Some Questions About a Republic

A paraphrase of some questions about the essay “The Moral Case Against a Republic” and my responses are posted below.

Are compulsory participation and taxation inherent components of a republic?

They are not. A republic, by definition, does not have to include forceful compulsion or taxation. I should have made that point clearer when I said, ” … why I believe any state-imposed government is antithetical of liberty and, therefore, illegitimate.” The emphasis is on “state-imposed.” As I said in the essay, I support the idea of competing government-like organizations to provide services within the same territory. It’s just that statist governments throughout history, including the American one as originally conceived, have been compulsory because they used initiated force to form a territorial monopoly.

Competing forms of government most typically results in war, such as the case of the Union and the Confederacy in the United States. Would that be the case when these government-like organizations are competing withing the same geographic space?

I draw the exact opposite conclusion from that war. The Union and Confederacy were the very statist governments that I oppose. They were literally at war because they disputed which side would control this territorial monopoly. Domino’s and Pizza Hut compete peacefully in the same territory, as do millions of other organizations, because neither attempts to use force to establish a territorial monopoly. So everyday, millions of organizations compete on a daily basis, and yet you will never find Domino’s invading a Pizza Hut. It’s when that organization uses force to form a territorial monopoly that arms are used.

What keeps Domino’s and Pizza Hut in peaceful competition?

Look to the American empire. The financial costs of aggression are tremendous, while the costs of defending property (look to the Iraqi insurgency) is far less. These firms are profit driven, so it is not justified, financially or otherwise, to aggress against others in a society of free association.

Capitalistic (or free-market) competition is not a win-loss scenario. It benefits everyone. The profitable shareholders and the customers clearly benefit. Shareholders of a bankrupt or unprofitable company also benefit because they can put their resources to more profitable uses sooner and be better off than they otherwise would have been instead of further cannibalize their assets.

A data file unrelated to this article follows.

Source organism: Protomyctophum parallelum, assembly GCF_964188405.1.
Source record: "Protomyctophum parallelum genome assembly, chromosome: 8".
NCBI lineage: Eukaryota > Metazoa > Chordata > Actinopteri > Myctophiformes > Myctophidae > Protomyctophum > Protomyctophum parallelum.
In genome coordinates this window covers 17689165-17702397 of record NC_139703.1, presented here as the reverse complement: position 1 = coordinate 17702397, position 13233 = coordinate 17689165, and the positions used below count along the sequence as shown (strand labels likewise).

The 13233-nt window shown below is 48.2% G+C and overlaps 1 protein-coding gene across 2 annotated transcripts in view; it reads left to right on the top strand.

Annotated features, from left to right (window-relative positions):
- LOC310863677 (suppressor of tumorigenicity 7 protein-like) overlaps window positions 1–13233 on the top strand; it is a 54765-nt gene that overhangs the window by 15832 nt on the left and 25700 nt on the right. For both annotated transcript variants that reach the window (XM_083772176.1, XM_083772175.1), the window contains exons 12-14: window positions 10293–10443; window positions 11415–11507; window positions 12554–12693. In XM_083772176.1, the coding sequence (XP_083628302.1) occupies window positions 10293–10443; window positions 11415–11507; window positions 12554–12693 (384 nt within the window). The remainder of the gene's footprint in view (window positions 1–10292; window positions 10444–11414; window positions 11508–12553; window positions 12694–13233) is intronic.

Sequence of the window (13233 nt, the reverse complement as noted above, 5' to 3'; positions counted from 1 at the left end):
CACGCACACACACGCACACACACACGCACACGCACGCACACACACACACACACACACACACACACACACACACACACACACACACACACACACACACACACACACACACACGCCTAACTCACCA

Some companies do rely on the state’s coercion for a competitive advantage, but that coercion is paid by a belief in the state’s legitimacy by the American taxpayer.

What will keep these voluntary governments limited to protecting individual liberties? If they move beyond those bounds, what will keep them from taking further initiations of force?

There are three reasons I believe an aggressive agency would fail: it is too costly, it would have a terrible employee base, and it would not have the means of funding its violent operation.

Imagine for a moment that one of these defense organizations turned to aggression and started attacking innocent people, even by accident. The agency has now become a target of retaliation. Businesses and individuals would recognize that any association with murders is harmful of their own character, because of the stigma of that association, and of their own person, because any disagreement with the aggressing agency could result in their own injury.

Influential business interests like insurance companies that rely on protecting and preserving assets would also shun the acts of the agency because aggression and the inevitable retaliation are an inherently wealth-destructive processes. Without this financial backing to protect its valuables, the aggessing agency has borne an even costlier burden. Even if an insurance company continued its coverage, it would have to raise its premiums drastically to cover the added liability. If insurer tried to pass down these costs to peaceful individuals, those customers would hire cheaper firms, putting the original insurance company in jeopardy. A whole host of services like contract insurance and other business dealings of a modern economy could be lost by the aggressing agency.

From the point of view of the employees, aggression is also a heavy burden. If, or should I say when, government employees commits aggression today, they are shielded from justice by the state by the concept of sovereign immunity. In a society of free association, lines like, “I’m just doing my job,” no longer hold any validity. Private employees have no such immunity and are held accountable for their actions. Knowing this, any honest employee of the aggressing agency would resign or refuse such orders, and the agency’s ability to carry out any violence would also be substantially crippled.